Source: Social Security Administration.
The gender pay gap has garnered all sorts of media and
legislative attention, prompting marches, committee hearings, and
petitions to Washington. There is even an Equal Pay Day to mark
how far into the new year females must work to earn as much as
men did the previous year (it was April 8 this year).
While the gender pay gap is a real phenomenon, it has
overshadowed another inequality that has the same potential to
threaten the long-term financial stability of women: the glaring
gender gap in retirement savings.
A 2013 report from the Employee Benefit Research Institute,
based on 2011 numbers, found that IRAs owned by men had a median
balance of $31,944, while the median balance for women was
$21,642. For those aged 70 and older, median balances were
$72,971 for men and $42,926 for women.
While this gap is troubling on its face, financial advisors
say there are also several reasons why women need to save more
aggressively than their male counterparts. Here are five of
1. Women often have fewer years in the workforce
"Many women don't earn as much as men and often end up working
less because they take time off to have children at some point
during their careers," says financial planner and author Douglas
In fact, a 2013 Pew Research Center study found that 27% of
mothers say they have quit a job to care for a child or family
member, compared to 10% of fathers. In addition, 49% of mothers
have reduced their work hours to provide care, and 39% have taken
a significant amount of time off work. Meanwhile, only 28% and
24% of fathers said the same, respectively.
"Many women who take off time to be home with their kids don't
think long term and don't fund a private retirement account, such
as an IRA," says Goldstein. "This can be a big mistake later on,
as their contributions to Social Security are lower, and they may
not benefit from the more generous retirement plans offered by
2. Women may be more conservative in their
"Women have a tendency to be more conservative, sometimes to
their detriment," says Keith Klein, CFP and owner of Turning
Pointe Wealth Management.
While conservative investing can keep money safe, it may also
mean women don't earn high enough returns to build a comfortable
nest egg. However, it's not all bad news for women. Klein says
this conservative approach also means women tend to ask more
questions and stick with their investment decisions, which can be
a good thing in a tumultuous market environment.
"Once women make a decision, they stick with it," says Klein.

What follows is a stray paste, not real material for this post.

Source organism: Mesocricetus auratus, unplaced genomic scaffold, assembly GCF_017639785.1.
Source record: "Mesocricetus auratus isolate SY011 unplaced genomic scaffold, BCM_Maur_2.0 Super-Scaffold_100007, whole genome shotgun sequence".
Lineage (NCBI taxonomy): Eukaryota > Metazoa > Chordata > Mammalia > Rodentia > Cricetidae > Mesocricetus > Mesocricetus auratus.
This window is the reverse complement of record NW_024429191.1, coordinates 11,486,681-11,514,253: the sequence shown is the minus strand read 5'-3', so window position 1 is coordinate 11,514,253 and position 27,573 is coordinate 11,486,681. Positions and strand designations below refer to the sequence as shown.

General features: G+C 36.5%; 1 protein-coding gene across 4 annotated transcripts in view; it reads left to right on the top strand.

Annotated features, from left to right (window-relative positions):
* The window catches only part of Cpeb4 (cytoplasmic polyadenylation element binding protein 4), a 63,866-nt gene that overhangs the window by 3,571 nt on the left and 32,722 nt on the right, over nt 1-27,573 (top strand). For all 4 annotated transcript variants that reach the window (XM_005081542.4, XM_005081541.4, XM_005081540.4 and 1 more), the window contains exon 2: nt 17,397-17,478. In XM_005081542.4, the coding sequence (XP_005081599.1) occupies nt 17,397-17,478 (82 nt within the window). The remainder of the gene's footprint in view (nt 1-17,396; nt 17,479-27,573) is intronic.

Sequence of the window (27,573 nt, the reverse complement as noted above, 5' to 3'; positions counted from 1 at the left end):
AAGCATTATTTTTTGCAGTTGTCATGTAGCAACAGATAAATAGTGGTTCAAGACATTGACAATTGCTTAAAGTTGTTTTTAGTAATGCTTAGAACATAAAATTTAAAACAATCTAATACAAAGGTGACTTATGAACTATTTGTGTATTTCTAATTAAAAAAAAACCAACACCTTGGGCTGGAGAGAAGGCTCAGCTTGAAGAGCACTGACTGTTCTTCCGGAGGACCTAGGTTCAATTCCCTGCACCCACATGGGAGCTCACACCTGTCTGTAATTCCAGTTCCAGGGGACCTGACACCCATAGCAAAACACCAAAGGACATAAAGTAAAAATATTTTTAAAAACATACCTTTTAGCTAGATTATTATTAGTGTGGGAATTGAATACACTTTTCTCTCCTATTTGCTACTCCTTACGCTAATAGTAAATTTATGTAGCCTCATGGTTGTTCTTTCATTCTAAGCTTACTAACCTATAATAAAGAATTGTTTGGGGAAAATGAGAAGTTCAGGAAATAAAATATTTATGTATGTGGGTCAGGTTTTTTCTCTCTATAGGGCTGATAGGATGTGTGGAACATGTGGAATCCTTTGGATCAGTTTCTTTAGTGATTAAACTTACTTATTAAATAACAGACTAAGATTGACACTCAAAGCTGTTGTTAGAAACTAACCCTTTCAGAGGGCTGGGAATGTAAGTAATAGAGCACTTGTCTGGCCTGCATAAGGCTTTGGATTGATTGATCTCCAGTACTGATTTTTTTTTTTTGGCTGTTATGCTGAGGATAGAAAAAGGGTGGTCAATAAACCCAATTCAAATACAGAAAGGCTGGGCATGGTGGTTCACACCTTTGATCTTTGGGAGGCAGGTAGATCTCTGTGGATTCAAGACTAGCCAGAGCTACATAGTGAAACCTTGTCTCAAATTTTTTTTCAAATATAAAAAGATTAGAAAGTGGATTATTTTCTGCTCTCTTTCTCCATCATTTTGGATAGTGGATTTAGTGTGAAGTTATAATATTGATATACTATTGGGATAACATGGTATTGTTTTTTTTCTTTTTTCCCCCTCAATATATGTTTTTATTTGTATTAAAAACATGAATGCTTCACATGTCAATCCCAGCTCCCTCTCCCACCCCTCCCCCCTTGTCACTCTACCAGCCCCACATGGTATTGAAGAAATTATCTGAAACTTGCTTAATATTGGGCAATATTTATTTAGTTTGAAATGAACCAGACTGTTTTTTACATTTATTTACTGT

"They understand the ups and downs of the market and are less
likely to react emotionally."
3. Women don't necessarily plan for themselves
Whether they let a man make their investment decisions or assume
their husband's Social Security or pension will sustain them,
many women make the mistake of not taking charge of their own
"It surprises me that even today, after all of the changes in
traditional roles, the men still dominate the financial
decision-making in most couples I meet," says Goldstein.
Klein suggests that part of the problem may lie with advisors
who assume men are the decision makers. He says women shouldn't
be afraid to speak up during investment discussions and that
women are involved in more than 60% of the decisions made by his
"Women shouldn't feel like a burden asking questions," he
says. "If they do, they should look for a new advisor."
4. Women outlive men on average
Part of the reason women shouldn't leave all the decisions to the
men in their life is that those men may not be around as long as
them. Longevity doesn't necessarily contribute to the gender gap
in retirement savings, but it is one reason women should be
concerned about it.
"About 50 to 60% of women will be single (at some point) in
retirement," says Klein.
Those women might be divorced, widowed, or simply unmarried.
Regardless of the reason, they need to be prepared to take care
of themselves during their final years. Goldstein says women,
even divorced women, should check for the availability of
spouse's benefits from Social Security and pension plans.
However, that money will only go so far, and help may not be
available from other sources.
"In the past, the children and grandchildren looked after
Grandma, but today and also in the future, that's no longer
necessarily the case," says Goldstein.
5. Women may place others' needs ahead of their
It's unfortunate that children and grandchildren may not feel an
obligation to help their mothers and grandmothers because, in
some cases, those older women may lack retirement savings because
they prioritized their families above themselves. Children's
college funds often get money before retirement plans, and family
needs are placed before savings.
"Widows may be concerned about how much they will leave to
their children when the first thing they need to do is protect
themselves," says Klein.
Goldstein agrees. "A woman should always be financially
independent and aware, doing the best that she can to plan her
finances," he says.
If enough women take control of their retirement planning,
today's gender gap in retirement savings could become a thing of
This article originally appeared on
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When it comes to retirement, women may face some challenges
men will not.
5 Reasons Retirement Planning Is Tougher for
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